Since an accord could not be reached, the brothers simply decided to each build his own shelter. Thorbold didn’t have to spend any time gathering his chosen materials and was finished constructing his shelter before the afternoon had passed, so he rested. At this time, Samlis had chopped enough trees that he began arranging his logs and branches into a shelter, yet Hardin had only gathered a small pile of stone so far.

Samlis finished constructing his shelter as evening began sweeping over the land, and it was at this time that Hardin had finally felt that he gathered enough stone, and began chiseling and hewing the stone. Hardin found his hands to be unusually nimble and deft when working the stone, and by the time night claimed the land with full dark, Hardin was laying the last stone in its place, and not a moment too soon.

The Tengu rises with the dusk, and at full dark, he finally takes notice of the intruders to his land. The Tengu conjured massive gales, blustering squalls, and raging winds to expel the trespassers, and the leaves of Thorbold’s shelter could not withstand the tempest. His shelter was toppled, and he was blown away by the Tengu’s mighty magic.

When the Sun next shined day upon the world, with the tempest settled, the Shelters of Samlis and Hardin still stood firm. They searched for high and low for their brother until the fall of night, and found no trace of him. They decided they could find him later, but their father must remain as their top priority.

That night, the Tengu again noticed there were still unwelcome guests in his land, so he spent much energy conjuring another, larger storm to lash out with wicked lightning that shakes the earth beneath your feet. The Tengu’s lightning smote the two shelters, and Samlis’s shelter erupts into flames and crumbles.

The next morning, Hardin emerged from his shelter after a nearly sleepless night. He searched again for any trace of either of his brothers among the ash and the wreckage. Again, he found nothing, so he refocused his attention on his father, returning to his shelter in the evening.

That night, Hardin braced for another catastrophe, but it didn’t come. His mind began racing. He eventually concluded that conjuring such powerful magic two nights in a row must have consumed great amounts of energy on the Tengu’s part, and he was probably too tired from his exertion to try again tonight.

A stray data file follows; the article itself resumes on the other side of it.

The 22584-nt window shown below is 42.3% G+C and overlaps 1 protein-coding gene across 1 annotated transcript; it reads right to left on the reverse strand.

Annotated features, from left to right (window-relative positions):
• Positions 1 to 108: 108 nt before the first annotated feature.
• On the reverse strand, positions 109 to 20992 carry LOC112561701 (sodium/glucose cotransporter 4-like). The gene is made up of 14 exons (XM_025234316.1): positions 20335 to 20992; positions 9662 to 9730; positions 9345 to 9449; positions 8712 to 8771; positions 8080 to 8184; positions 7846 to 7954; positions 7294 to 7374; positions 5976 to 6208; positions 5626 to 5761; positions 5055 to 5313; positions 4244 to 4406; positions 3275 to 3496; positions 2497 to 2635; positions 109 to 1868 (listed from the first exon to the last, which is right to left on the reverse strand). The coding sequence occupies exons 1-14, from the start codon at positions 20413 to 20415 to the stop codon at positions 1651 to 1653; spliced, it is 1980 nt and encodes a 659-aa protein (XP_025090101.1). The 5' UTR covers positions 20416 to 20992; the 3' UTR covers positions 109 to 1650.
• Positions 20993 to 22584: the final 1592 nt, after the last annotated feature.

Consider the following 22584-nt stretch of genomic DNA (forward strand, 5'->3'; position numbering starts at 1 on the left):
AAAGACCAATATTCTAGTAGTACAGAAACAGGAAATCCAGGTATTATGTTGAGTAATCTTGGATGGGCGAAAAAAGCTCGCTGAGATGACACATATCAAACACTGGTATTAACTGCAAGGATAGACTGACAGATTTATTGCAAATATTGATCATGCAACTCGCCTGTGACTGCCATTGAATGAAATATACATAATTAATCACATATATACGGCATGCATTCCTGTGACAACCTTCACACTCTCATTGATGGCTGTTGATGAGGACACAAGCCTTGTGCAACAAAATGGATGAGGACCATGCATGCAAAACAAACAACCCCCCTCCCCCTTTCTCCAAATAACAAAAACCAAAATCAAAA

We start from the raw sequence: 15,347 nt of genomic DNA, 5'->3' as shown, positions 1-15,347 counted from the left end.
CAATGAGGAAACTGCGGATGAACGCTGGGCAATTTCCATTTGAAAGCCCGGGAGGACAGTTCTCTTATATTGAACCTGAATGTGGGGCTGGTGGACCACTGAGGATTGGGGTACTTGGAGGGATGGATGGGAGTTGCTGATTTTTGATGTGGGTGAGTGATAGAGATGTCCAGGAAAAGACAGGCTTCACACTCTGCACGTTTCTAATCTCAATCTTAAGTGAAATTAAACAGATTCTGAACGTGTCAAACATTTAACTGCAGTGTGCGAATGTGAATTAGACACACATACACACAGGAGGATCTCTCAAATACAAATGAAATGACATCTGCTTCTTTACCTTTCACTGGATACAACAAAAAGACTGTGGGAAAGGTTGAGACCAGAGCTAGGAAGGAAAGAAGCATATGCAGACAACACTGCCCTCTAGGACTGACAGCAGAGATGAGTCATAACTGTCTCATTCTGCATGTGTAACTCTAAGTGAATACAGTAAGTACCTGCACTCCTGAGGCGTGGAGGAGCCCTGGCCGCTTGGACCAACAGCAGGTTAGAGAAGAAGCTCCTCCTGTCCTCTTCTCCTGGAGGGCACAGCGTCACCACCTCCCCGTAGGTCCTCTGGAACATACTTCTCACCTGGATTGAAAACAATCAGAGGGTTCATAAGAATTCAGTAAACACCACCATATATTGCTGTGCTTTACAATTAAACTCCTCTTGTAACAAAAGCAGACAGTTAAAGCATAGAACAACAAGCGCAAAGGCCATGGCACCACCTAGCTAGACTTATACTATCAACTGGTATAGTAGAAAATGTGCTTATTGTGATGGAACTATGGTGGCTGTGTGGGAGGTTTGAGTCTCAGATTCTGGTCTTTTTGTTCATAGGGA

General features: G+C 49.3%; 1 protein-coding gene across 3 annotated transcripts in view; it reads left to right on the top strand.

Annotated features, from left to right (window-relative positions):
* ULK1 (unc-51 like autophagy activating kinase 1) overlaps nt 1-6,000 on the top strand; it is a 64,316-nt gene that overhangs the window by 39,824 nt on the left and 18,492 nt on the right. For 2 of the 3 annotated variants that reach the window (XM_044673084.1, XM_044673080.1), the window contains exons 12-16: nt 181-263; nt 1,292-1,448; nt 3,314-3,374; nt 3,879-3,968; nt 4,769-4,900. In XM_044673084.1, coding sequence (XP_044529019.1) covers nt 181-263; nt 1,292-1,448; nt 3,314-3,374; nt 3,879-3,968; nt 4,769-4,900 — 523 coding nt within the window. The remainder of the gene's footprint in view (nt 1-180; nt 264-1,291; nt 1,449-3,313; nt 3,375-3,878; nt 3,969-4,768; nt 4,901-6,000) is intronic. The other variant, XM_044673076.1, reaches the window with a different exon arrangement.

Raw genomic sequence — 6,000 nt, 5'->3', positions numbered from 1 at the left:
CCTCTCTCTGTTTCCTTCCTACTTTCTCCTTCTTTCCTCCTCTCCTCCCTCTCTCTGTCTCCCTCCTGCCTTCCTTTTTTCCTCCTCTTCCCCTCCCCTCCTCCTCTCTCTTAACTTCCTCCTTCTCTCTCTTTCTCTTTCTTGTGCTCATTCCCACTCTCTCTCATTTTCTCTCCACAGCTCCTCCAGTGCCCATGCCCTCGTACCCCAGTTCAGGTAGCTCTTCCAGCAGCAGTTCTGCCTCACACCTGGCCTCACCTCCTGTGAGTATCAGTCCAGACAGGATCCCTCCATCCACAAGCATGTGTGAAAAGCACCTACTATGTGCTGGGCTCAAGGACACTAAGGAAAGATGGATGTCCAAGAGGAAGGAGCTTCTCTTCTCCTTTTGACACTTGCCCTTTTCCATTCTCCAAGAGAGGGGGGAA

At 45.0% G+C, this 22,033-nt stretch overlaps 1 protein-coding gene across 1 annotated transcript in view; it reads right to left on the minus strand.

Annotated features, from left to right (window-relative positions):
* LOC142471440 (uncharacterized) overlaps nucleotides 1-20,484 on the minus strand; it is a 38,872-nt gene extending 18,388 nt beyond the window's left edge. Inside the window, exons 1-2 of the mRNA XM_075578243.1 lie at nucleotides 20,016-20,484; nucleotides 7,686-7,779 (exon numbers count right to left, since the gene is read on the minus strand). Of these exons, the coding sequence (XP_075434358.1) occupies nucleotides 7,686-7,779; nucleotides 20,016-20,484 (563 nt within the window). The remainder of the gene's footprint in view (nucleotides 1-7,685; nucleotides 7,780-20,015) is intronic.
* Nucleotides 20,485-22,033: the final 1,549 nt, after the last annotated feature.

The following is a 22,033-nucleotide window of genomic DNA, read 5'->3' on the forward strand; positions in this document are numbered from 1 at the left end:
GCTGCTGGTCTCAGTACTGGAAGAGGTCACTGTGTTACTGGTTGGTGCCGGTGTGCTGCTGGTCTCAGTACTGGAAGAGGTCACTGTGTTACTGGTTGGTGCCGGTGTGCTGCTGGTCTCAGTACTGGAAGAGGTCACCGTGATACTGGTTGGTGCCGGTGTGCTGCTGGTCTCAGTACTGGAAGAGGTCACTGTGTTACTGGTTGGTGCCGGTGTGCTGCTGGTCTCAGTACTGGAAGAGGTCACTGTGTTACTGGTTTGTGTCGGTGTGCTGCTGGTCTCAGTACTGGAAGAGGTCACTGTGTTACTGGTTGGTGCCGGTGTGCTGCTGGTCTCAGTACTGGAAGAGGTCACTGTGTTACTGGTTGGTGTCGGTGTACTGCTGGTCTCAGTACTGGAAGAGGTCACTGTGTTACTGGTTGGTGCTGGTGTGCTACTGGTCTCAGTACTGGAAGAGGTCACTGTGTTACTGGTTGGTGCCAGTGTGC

Hardin steeled himself and determined to finally take vengeance for his family, and snuck into the Tengu’s lair. Within, he found his assessment to be accurate; the Tengu was sleeping on the floor, a shrill raucous sort of snore emanating from its gaping, sable beak.

Without making a sound (at least, not one that could have been heard over a Tengu’s snores), Hardin ended the cruel Tengu and his terror over the surrounding region. Hardin found his father, chained up in an underground chamber of the Tengu’s lair.

He brought his father back home, and on the way, they found Thorbold and Samlis, both lost and confused, but they recovered quickly. Hardin bragged to his brothers of how his stone shelter stood up to the Tengu’s assault, and he was able to catch the Tengu unaware. He also told his brothers how he found the stone so easy to work with. The stone always cleaved exactly where and how he wanted it to, the weight and burden of the stone always seemed just a little bit less than he expected, and it seemed to carve more like clay than one would expect from stone.

After returning to their home village, and sharing the story there, Hardin quickly became a local legend. His tale spread like wildfire among the neighboring Dwarf settlements, and even further from there. Soon enough, all Dwarves wanted to be like Hardin Granbar, and tried their hand at working stone. Each dwarf in turn found that they too had a knack for it.

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Tre 1 year ago